NEW YORK--()--Fitch believes the short-term impact of Hurricane Sandy on many public finance institutions will be mitigated by their financial flexibility and support from the Federal Emergency Management Association (FEMA) and insurance policies. The following reflects results to date from research underway on Fitch-rated entities in the affected area.
The local governments affected by Sandy are likely to use a combination of FEMA funds and insurance claims to pay for most storm-related damage. While their lost revenue from taxes on business and other activities cannot be included in those claims, we believe their financial flexibility and the resumption of normal business operations will mitigate the risk posed by lost revenue. In many cases, following the initial interruption, economic activity and related tax revenue is likely to increase, as residents and business purchase materials related to repair and rebuilding and workers are hired to assist in this effort.
Many of the communities that suffered severe damage are part of Fitch-rated municipalities or counties with large and diverse tax bases, most of which survived the storm without significant entitywide damage. We expect damaged property in most communities to be rebuilt, maintaining tax bases, rather than see residents and businesses leave the area.
We expect smaller municipalities with low levels of liquidity before the storm to be the most affected. However, information-gathering from the most affected communities has been challenged by their immediate need to protect residents and by damage to governmental facilities. Information from which we can draw meaningful conclusions is therefore not yet available for this small number of rated entities, including a larger entity, Jersey City, NJ. We will stay in contact with them as appropriate and report on any significant findings that might affect credit quality.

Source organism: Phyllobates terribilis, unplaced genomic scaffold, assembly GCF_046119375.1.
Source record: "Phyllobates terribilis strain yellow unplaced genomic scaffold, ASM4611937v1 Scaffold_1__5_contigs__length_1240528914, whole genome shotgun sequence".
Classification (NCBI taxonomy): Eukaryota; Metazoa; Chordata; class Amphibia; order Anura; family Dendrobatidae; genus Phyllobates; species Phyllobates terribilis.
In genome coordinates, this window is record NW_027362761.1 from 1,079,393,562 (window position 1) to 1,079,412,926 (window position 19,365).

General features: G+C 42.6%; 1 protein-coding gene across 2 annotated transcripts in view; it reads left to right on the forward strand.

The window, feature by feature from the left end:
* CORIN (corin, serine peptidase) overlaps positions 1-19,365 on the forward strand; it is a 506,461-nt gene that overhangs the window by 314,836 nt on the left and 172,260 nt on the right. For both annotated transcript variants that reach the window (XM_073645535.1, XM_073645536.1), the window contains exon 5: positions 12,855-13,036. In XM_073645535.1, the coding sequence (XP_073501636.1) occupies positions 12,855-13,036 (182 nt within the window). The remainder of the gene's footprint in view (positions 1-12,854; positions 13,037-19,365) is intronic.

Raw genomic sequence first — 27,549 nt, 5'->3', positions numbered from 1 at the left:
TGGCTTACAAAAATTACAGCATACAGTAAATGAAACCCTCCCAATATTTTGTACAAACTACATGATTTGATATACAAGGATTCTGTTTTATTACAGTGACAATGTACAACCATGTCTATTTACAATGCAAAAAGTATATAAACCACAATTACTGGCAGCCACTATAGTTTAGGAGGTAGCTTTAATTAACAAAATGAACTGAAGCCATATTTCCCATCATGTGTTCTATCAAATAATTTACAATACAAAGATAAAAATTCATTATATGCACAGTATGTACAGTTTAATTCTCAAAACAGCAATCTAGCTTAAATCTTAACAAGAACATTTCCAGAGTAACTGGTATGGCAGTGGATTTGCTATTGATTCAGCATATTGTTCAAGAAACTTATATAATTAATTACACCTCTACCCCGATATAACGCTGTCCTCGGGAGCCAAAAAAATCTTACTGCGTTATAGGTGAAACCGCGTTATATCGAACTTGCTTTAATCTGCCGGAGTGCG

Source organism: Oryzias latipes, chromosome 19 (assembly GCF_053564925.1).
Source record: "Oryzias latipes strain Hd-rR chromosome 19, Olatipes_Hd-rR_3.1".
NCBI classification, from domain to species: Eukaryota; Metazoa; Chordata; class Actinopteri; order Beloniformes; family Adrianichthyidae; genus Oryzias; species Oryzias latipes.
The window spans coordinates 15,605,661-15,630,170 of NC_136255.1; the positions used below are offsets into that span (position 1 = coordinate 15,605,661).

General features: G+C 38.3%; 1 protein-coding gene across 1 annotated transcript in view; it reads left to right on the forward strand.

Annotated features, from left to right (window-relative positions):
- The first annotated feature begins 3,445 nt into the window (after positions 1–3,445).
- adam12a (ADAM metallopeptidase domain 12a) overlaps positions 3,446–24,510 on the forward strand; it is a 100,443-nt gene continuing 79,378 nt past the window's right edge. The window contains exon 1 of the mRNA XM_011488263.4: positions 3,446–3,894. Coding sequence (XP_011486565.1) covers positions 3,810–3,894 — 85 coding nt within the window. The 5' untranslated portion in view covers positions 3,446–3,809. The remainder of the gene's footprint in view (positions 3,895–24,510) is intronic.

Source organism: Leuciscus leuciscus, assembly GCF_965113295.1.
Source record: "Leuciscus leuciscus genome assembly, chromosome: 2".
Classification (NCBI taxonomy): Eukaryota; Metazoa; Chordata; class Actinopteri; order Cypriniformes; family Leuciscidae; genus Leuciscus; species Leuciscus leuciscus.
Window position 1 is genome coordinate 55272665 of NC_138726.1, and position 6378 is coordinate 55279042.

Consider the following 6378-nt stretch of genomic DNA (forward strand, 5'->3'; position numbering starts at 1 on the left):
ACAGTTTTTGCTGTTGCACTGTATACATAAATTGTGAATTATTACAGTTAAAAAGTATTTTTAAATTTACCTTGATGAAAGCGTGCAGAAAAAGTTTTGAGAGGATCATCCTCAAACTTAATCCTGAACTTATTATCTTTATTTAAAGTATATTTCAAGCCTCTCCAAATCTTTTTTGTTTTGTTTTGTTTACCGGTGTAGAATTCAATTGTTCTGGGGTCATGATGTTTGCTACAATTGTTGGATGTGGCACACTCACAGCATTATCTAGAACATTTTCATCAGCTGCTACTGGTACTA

The institutions rated by Fitch's higher education team experienced fairly limited disruption as a result of Hurricane Sandy. Some credits in the immediate impact zone were forced to close for a few days due primarily to the loss of electricity; however, most were operational within a few days. Therefore, we do not anticipate taking negative rating action solely as a result of the storm.
Fitch believes that most of its rated nonprofit hospitals weathered the storm with minimal financial impact. Most of the credits did not have facility damage and either canceled elective procedures in preparation for the storm or had some outpatient facilities closed due to power outages. This was mainly over a period of two or three days. The only credit in our portfolio that suffered extensive facility damage is NYU Medical Center. Fitch is monitoring the situation at NYU Medical Center, as their inpatient facility remains closed. For Fitch's rated nonprofit continuing care retirement communities in the area, none suffered extensive facility damage but we are evaluating the operational pressure on those that suffered power outages for an extended period.
In our view, the effect on the public power sector will also be minimal, with the exception of the Long Island Power Authority (Rating Outlook revised to Negative from Stable on Nov. 12, 2012). In the short run, we expect most issuers to utilize cash reserves and short-term borrowing to fund initial storm costs until FEMA funds and insurance payments are received. Over the longer term, gaps in external funding may result in a need to increase electricity rates. Should rate increases prove to be politically untenable, negative rating actions could result.
Additional information is available on www.fitchratings.com.
The above article originally appeared as a post on the Fitch Wire credit market commentary page. The original article, which may include hyperlinks to companies and current ratings, can be accessed at www.fitchratings.com. All opinions expressed are those of Fitch Ratings.